It was the festive ambience of a family at Christmas. Sisters-in-law, brothers-in law, parents-in-law, nephew, nieces. Nearly twenty in all.
On this Christmas-past, I am a sponge. I soak in all that I see and hear. My daughter is just a few months old and we all agreed to meet in Colorado for Christmas. One family has an air mattress and sleeping bags in the basement. A hide-a-bed couch serves to accommodate another family; spare bedrooms are filled to capacity.
One sister, in full joy, proclaims that she has the cutest baby on planet earth, while another exacts a proclamation of equal conviction with general disagreement on all sides while I quietly gaze at my own daughter, who is without question the cutest child by far. I turn and look near the fireplace, the rest of the guys are working on a jig saw puzzle (well over a million pieces if memory serves). Our children perform grand and glorious firsts - moments worthy of a TV movie of the week and our wives are chanting their praises as the men set bleary eyed, not willing that any puzzle piece should perish for lack of immediate placement.
In time, we eat turkey and are served a full compliment of the season's finest provisions; cranberries, stuffing, mashed potatoes and gravy, sweet potatoes, the very-veggie contents of a relish tray, candy, cookies and pies and other non-descript specialties that include a combination of marshmallows and some sort of green stuff.
We all leave the table having eaten far too much while exercising far too little restraint. The tryptophan suddenly immerses the male populace of this small village into a comical bob-n-weave as one by one; we succumb to "slumber so deep" while our children bounce on our belly's, "like bowls full of jelly".
The presents were opened and everyone ooh'ed and aah'ed and then quickly contracted an advanced case of amnesia with neither the gift nor the giver being recalled.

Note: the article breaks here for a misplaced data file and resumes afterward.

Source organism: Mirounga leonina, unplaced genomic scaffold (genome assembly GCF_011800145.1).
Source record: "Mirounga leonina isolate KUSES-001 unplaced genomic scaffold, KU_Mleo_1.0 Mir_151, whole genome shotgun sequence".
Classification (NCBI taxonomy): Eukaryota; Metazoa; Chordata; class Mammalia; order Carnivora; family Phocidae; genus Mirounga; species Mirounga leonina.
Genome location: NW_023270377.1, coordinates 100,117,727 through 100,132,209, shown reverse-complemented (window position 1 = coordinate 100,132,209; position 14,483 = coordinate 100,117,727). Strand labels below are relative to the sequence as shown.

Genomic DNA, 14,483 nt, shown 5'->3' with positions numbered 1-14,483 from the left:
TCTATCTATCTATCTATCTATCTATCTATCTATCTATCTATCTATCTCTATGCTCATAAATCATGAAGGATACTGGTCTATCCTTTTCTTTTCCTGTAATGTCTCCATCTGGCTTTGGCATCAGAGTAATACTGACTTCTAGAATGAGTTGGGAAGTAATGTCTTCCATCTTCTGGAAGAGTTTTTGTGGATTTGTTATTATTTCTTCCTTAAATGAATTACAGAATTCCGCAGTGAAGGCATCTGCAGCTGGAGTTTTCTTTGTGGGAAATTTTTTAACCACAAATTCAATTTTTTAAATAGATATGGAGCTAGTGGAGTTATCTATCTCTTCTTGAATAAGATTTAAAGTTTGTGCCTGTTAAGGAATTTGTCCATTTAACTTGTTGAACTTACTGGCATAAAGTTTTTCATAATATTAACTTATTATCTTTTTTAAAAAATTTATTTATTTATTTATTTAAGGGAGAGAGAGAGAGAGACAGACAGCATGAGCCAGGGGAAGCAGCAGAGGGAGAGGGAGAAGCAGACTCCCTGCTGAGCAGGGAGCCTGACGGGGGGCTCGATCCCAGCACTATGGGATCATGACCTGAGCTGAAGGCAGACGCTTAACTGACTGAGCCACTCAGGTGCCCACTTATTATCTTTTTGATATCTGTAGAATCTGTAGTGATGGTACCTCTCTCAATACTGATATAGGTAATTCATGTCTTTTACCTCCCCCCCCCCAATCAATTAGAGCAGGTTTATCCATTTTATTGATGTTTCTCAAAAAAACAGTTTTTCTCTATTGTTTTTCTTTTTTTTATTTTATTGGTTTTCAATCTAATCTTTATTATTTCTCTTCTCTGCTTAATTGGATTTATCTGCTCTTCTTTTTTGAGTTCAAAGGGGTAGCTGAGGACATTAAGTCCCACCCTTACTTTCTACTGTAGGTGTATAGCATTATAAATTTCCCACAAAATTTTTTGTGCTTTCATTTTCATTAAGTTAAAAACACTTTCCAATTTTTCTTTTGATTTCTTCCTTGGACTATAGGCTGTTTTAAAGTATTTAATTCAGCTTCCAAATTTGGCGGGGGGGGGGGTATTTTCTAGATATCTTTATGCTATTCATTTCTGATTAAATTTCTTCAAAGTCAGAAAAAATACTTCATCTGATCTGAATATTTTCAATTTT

A clash of cultures takes place between those who have children and those that do not. Invariably, a childless in-law (generally male) cheers like they're at a football game, 50 yard line, 5th row, isle seat. Why? They are the first person to land on Boardwalk. Three mom's scurry away to calm previously sleeping children - the game is forgotten.
And as comfortable as this family Inn has been, it is not home. I try to sleep but every noise is distinct and pronounced in its unfamiliarity. I notice the flushing of the communal restroom facility and the creaking of the floor and the faint whisper of others seeking elusive slumber (or more turkey in hopes for a tryptophan encore).
Suddenly it hits me; Jesus came to a packed house and wasn't allowed in. The joyful celebrating on that first Christmas refused to acknowledge a newborn babe. I imagine women joking and sharing stories of the agony and ecstasy of being moms. I imagine games that the men insisted on winning. Children alternately delighting and exasperating their parents with everyone looking forward to going home.
I seek out a quiet spot and bring my Bible...
"And it came to pass in those days that a decree went out from Caesar Augustus that all the world should be registered. This census first took place while Quirinius was governing Syria. So all went to be registered, everyone to his own city. Joseph also went up from Galilee, out of the city of Nazareth, into Judea, to the city of David, which is called Bethlehem, because he was of the house and lineage of David, to be registered with Mary, his betrothed wife, who was with child. So it was, that while they were there, the days were completed for her to be delivered. And she brought forth her firstborn Son, and wrapped Him in swaddling cloths, and laid Him in a manger, because there was no room for them in the inn." Luke 2:1-7
Did I leave Him outside? Did I forget to bring Him with me? Was His presence what I had been missing in all the family fun?
I looked over and two others had also found their Bibles and it suddenly seemed the house had miraculously expanded - the Guest of honor had arrived and found He was welcome.